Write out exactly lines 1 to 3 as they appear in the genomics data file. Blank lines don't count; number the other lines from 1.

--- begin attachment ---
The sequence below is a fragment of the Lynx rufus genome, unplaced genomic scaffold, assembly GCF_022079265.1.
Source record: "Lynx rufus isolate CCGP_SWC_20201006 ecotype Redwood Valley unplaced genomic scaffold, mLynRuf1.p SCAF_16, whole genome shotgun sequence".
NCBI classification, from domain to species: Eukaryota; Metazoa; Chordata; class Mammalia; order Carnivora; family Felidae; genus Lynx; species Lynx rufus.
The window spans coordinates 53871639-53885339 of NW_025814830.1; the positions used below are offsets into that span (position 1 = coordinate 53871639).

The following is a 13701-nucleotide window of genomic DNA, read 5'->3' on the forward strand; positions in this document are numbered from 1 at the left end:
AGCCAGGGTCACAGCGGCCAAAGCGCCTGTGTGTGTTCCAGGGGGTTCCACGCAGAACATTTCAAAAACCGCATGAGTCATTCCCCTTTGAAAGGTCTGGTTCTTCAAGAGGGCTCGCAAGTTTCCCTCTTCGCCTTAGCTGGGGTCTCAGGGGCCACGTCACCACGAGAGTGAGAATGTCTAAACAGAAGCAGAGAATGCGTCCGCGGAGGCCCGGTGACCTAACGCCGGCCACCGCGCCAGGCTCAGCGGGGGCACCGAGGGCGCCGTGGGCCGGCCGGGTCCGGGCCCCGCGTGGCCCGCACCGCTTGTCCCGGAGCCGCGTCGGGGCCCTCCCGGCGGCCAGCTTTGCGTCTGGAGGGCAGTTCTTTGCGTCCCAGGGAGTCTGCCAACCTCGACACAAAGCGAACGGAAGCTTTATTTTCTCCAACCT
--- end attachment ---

The sequence below is a fragment of the Lynx rufus genome, unplaced genomic scaffold, assembly GCF_022079265.1.
Source record: "Lynx rufus isolate CCGP_SWC_20201006 ecotype Redwood Valley unplaced genomic scaffold, mLynRuf1.p SCAF_16, whole genome shotgun sequence".
NCBI classification, from domain to species: Eukaryota; Metazoa; Chordata; class Mammalia; order Carnivora; family Felidae; genus Lynx; species Lynx rufus.